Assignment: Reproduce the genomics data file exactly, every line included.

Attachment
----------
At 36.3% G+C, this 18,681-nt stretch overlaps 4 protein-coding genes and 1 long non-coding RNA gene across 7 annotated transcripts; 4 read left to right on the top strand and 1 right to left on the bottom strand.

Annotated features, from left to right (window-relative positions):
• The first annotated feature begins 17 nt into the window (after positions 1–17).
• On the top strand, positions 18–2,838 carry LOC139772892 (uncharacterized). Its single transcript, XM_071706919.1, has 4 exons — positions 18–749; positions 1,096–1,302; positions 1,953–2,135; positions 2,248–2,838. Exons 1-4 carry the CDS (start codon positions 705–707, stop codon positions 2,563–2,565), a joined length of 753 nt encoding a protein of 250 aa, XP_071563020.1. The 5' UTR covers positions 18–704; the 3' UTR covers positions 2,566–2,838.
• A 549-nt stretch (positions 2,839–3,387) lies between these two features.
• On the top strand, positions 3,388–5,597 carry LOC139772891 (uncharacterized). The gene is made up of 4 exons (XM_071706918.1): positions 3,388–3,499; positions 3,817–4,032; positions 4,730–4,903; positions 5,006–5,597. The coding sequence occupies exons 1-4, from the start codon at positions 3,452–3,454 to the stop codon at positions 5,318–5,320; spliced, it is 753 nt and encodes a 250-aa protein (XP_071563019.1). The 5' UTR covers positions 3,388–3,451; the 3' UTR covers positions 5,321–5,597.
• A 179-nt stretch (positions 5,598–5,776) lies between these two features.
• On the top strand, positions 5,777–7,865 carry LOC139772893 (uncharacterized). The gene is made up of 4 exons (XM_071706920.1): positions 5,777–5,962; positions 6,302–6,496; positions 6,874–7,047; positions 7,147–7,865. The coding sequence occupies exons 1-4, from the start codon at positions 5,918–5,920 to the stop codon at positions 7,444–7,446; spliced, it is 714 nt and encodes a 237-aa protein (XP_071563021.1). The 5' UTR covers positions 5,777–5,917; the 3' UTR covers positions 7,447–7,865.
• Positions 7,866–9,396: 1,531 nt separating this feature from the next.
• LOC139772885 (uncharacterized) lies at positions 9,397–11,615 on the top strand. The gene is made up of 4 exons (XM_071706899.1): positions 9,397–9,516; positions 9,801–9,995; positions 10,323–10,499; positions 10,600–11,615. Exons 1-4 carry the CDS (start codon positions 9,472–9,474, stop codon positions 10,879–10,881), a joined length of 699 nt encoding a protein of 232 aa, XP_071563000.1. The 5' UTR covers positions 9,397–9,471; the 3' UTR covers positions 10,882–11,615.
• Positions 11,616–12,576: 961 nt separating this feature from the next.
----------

At 36.3% G+C, this 18,681-nt stretch overlaps 4 protein-coding genes and 1 long non-coding RNA gene across 7 annotated transcripts; 4 read left to right on the top strand and 1 right to left on the bottom strand.

Annotated features, from left to right (window-relative positions):
• The first annotated feature begins 17 nt into the window (after positions 1–17).
• On the top strand, positions 18–2,838 carry LOC139772892 (uncharacterized). Its single transcript, XM_071706919.1, has 4 exons — positions 18–749; positions 1,096–1,302; positions 1,953–2,135; positions 2,248–2,838. Exons 1-4 carry the CDS (start codon positions 705–707, stop codon positions 2,563–2,565), a joined length of 753 nt encoding a protein of 250 aa, XP_071563020.1. The 5' UTR covers positions 18–704; the 3' UTR covers positions 2,566–2,838.
• A 549-nt stretch (positions 2,839–3,387) lies between these two features.
• On the top strand, positions 3,388–5,597 carry LOC139772891 (uncharacterized). The gene is made up of 4 exons (XM_071706918.1): positions 3,388–3,499; positions 3,817–4,032; positions 4,730–4,903; positions 5,006–5,597. The coding sequence occupies exons 1-4, from the start codon at positions 3,452–3,454 to the stop codon at positions 5,318–5,320; spliced, it is 753 nt and encodes a 250-aa protein (XP_071563019.1). The 5' UTR covers positions 3,388–3,451; the 3' UTR covers positions 5,321–5,597.
• A 179-nt stretch (positions 5,598–5,776) lies between these two features.
• On the top strand, positions 5,777–7,865 carry LOC139772893 (uncharacterized). The gene is made up of 4 exons (XM_071706920.1): positions 5,777–5,962; positions 6,302–6,496; positions 6,874–7,047; positions 7,147–7,865. The coding sequence occupies exons 1-4, from the start codon at positions 5,918–5,920 to the stop codon at positions 7,444–7,446; spliced, it is 714 nt and encodes a 237-aa protein (XP_071563021.1). The 5' UTR covers positions 5,777–5,917; the 3' UTR covers positions 7,447–7,865.
• Positions 7,866–9,396: 1,531 nt separating this feature from the next.
• LOC139772885 (uncharacterized) lies at positions 9,397–11,615 on the top strand. The gene is made up of 4 exons (XM_071706899.1): positions 9,397–9,516; positions 9,801–9,995; positions 10,323–10,499; positions 10,600–11,615. Exons 1-4 carry the CDS (start codon positions 9,472–9,474, stop codon positions 10,879–10,881), a joined length of 699 nt encoding a protein of 232 aa, XP_071563000.1. The 5' UTR covers positions 9,397–9,471; the 3' UTR covers positions 10,882–11,615.
• Positions 11,616–12,576: 961 nt separating this feature from the next.